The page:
Are Dorset Chalkhills endangered?

Front view of Chalkhill Blue
Chalkhill Blue. Photo: Mel Bray

We are concerned about Chalkhill Blue numbers in Dorset, which seem to be plummeting for reasons we do not know.

While the number of kilometre squares in which they were recorded between 1970 and 1994 was 197, the comparable figure for 2010-14 was 59; even compared with another five year period (1995-99) it has dropped from 88 to 36.

Table showing Chalkhill numbers

There is always a chance, though, that the problem is under-reporting rather than a real lack of butterflies, so we need places where they have been seen before to be visited. The first Chalkhill Blue in Dorset for 2018 has just been reported, so they are coming out, and likely to be around for the next 4-6 weeks or possibly a bit longer.

To find out where to look please click below:

The above are all PDF files to ensure you can open them, but we can supply the original MS Excel file with multiple tabs and including maps showing the kilometre squares in which the butterfly has been sited in each given time period – please contact us via our Enquiry Form if you want this.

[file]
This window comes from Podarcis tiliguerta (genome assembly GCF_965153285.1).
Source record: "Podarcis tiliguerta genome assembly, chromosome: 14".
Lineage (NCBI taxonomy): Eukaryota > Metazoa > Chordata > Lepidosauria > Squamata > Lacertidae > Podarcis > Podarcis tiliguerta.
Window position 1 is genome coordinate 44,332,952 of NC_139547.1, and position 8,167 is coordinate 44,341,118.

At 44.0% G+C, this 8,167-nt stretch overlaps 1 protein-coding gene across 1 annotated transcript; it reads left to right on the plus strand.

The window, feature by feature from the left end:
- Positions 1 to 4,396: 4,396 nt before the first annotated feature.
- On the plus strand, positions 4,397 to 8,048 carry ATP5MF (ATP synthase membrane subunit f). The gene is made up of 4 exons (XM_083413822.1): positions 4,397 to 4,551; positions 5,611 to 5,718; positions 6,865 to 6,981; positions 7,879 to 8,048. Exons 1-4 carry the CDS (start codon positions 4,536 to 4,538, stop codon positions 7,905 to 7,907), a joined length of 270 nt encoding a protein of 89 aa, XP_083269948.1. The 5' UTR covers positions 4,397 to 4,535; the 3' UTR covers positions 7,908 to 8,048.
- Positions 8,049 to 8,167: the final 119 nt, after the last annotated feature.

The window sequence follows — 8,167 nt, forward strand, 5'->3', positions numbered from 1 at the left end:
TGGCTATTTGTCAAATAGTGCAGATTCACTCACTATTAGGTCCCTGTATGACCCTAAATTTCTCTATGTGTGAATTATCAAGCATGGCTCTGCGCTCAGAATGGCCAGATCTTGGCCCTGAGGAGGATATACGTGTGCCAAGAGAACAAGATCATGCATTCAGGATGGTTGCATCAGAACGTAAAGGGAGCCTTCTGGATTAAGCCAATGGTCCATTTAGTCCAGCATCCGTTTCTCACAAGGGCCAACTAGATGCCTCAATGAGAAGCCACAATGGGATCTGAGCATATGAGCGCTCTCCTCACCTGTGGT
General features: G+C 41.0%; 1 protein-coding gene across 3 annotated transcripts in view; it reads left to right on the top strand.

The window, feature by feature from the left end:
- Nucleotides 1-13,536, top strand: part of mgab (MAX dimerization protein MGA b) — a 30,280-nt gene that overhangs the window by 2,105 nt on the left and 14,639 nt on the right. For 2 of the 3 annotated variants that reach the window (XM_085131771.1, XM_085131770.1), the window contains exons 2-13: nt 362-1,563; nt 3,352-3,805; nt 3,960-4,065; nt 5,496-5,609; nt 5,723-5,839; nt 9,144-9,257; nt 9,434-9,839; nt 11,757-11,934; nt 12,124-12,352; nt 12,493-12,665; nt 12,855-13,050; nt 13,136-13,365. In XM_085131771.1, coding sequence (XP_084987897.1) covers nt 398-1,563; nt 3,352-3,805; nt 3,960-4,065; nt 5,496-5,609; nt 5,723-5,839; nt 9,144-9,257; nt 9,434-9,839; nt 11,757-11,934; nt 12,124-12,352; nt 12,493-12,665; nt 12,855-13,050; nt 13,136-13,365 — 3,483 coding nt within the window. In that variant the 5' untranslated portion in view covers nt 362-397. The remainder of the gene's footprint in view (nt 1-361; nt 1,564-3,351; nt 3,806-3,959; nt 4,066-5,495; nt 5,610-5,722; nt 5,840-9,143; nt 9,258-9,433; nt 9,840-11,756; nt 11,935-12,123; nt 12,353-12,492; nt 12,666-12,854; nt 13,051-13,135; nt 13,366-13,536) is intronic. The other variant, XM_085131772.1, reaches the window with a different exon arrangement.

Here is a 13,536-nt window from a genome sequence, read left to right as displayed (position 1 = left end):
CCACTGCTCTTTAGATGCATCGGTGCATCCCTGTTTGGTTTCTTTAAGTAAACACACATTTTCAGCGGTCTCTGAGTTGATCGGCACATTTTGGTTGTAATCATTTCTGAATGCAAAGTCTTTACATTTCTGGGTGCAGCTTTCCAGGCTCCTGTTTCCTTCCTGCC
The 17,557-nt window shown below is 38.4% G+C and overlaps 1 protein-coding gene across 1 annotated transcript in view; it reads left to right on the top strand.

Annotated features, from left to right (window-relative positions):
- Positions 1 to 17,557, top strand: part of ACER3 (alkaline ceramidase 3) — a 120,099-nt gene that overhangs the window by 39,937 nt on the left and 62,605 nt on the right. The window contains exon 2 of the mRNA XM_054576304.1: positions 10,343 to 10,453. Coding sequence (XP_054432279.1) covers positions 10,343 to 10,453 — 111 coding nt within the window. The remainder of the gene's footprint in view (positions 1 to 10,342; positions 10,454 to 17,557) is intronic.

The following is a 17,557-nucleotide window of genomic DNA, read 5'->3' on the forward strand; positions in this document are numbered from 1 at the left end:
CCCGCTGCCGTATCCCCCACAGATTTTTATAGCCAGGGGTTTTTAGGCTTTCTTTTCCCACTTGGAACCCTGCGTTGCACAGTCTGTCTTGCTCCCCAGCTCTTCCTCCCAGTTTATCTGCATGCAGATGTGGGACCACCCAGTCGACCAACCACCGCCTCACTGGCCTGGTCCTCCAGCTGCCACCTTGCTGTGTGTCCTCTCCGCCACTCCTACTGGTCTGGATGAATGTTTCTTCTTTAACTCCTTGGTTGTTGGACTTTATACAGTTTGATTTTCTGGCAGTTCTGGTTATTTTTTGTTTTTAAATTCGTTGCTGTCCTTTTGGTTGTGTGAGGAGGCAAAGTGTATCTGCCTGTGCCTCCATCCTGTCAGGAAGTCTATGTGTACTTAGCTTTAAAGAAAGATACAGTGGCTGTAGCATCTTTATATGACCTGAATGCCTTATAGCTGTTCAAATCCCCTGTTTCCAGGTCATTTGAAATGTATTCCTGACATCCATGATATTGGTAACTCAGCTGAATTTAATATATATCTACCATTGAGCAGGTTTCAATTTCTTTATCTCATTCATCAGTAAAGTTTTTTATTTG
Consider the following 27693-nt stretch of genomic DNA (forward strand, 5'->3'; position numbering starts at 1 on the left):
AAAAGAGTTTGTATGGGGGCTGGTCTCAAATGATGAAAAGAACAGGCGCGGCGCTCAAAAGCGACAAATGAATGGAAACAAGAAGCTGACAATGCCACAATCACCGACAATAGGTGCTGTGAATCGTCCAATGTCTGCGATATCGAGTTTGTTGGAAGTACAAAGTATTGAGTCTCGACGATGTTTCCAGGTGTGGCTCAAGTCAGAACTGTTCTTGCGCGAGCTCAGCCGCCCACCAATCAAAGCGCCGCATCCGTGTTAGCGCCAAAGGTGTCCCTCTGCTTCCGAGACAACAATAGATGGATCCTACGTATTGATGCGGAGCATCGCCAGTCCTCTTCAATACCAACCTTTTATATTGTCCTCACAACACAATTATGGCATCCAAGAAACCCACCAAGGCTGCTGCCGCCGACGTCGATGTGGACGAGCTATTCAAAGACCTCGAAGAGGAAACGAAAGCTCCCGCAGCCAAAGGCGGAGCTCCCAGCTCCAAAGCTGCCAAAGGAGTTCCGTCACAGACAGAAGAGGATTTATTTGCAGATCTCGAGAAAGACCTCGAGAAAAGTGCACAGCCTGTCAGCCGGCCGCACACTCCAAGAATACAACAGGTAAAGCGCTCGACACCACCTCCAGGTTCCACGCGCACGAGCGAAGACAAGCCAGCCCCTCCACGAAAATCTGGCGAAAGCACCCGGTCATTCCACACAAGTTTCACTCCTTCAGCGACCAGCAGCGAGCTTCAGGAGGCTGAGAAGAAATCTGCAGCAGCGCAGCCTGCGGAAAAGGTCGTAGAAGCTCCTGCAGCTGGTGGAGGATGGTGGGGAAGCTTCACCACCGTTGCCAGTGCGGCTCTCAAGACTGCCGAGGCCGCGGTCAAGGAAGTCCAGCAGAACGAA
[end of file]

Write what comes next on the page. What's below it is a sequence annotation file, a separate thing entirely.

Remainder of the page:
The places listed have not been checked for legal public access. Please ensure you only use roads or public rights of way unless you have the permission of the landowner.

It is advisable, if you are able, to visit the site several times during the flight period, to give you the best chance of finding the butterfly. Some help with identification can be found on our species page .

If you do search any of the locations listed, please record your sightings via this website’s recording page. IF YOU SEARCH AND DO NOT FIND ANY CHALKHILLS, IT IS VERY IMPORTANT THAT YOU LET US KNOW – PLEASE TELL BILL SHREEVES BY EMAIL (w.shreeves@btinternet.com) INCLUDING THE GRID REF AND DATE YOU SEARCHED.  A photo of the butterfly(ies) to help with verification would be helpful – send them in to our gallery page – but this is not essential.

A chalky blue butterfly on a yellow flower

Chalkhill Blue. Photo: John Woodruff.

Thank you very much for your help.

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